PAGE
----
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Planning for the future

Published: 9 Nov 2015 00:01

Increase in elective capacity to cope with growing demand.

Demand for elective procedures such as hip and knee replacements and cataract operations – which will be delivered at the new elective centres planned – is forecast to increase annually by 22,000 over the next 10 years.

By 2025 these most common procedures are predicted to grow by more than 40 per cent from around 54,000 to around 76,000 each year. By 2035, forecasts show just under 100,000 of these operations will be carried out annually.

To cope with this increasing demand the Scottish Government recently announced an investment of £200 million to create six new elective treatment centres able to carry out these operations.

Work is now underway to secure sites in Lothian, Grampian, Tayside and Highland heath boards to allow for new stand-alone facilities to be created, as well as expanding the Golden Jubilee to include a new centre.

These state-of-the-art sites will be planned using the latest technology and operational models to reduce the length of stay and enhance patient experience. This will include using a seven day planning model where possible as well as technology such as robotic assisted surgery.

Health Secretary Shona Robison said:

"Scotland is one of the best performing countries when it comes to delivering short waiting times and efficient healthcare. Nationally waits for hip and knee operations have more than halved over the last ten years, while waiting times for cataract operations are more than 40 per cent shorter.

"However, like most countries, we are facing increasing pressures on healthcare from a rapidly ageing population.

"Latest forecasts show that around 22,000 additional hip, knee and cataract procedures will be carried out in Scotland by 2025, bringing the total number undertaken to around 76,000 a year.

"This is why we are committed to increasing capacity for elective procedures in order to drive waiting times down further, reduce cancellations and work towards eradicating the use of the private sector.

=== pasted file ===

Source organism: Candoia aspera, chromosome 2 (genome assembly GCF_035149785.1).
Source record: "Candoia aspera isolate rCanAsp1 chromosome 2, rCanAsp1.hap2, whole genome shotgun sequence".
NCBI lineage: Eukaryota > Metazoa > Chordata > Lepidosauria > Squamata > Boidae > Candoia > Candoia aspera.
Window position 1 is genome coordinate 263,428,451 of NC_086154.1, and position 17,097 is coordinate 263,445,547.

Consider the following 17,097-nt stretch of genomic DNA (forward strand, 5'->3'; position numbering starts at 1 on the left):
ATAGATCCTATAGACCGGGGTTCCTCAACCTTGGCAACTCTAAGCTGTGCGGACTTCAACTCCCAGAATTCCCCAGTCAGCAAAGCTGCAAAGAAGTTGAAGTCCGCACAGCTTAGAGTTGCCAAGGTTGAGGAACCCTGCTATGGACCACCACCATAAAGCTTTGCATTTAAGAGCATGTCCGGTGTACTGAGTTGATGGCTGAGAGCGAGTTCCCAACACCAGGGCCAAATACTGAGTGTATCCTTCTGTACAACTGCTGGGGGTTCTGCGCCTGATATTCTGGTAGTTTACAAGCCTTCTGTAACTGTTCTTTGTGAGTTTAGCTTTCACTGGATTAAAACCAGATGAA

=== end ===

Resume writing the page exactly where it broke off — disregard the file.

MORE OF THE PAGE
"You only need to look at the impact the Golden Jubilee National Hospital – our national hospital for elective procedures – has had over the past 10 years since it was taken into public ownership, with the number of procedures increasing from 1,500 to 30,000 annually.

"Our investment of £200 million to create six new elective centres will build on the work carried out at the Golden Jubilee. The centres will allow people to be treated more quickly for planned surgery and the facilities will help the NHS meet increasing demand from a growing elderly population, taking pressure off unplanned and emergency treatment.

"Our NHS is going through a period of change as we prepare to meet the needs of this ageing population and increasing elective capacity is just one of the many ways in which we are responding to this change.

"This along with work underway to bring together health and social care for the first time, to tackled delays in people being discharged from hospital and to update the way our GP surgeries work, are all contributing towards securing the long term future of our NHS."

Notes to editors

The forecasts are based on trends in age-specific intervention rates, applied to National Records for Scotland's age-specific population projections to create a future forecast of activity. This work has been validated internally and external using predictive statistical modelling.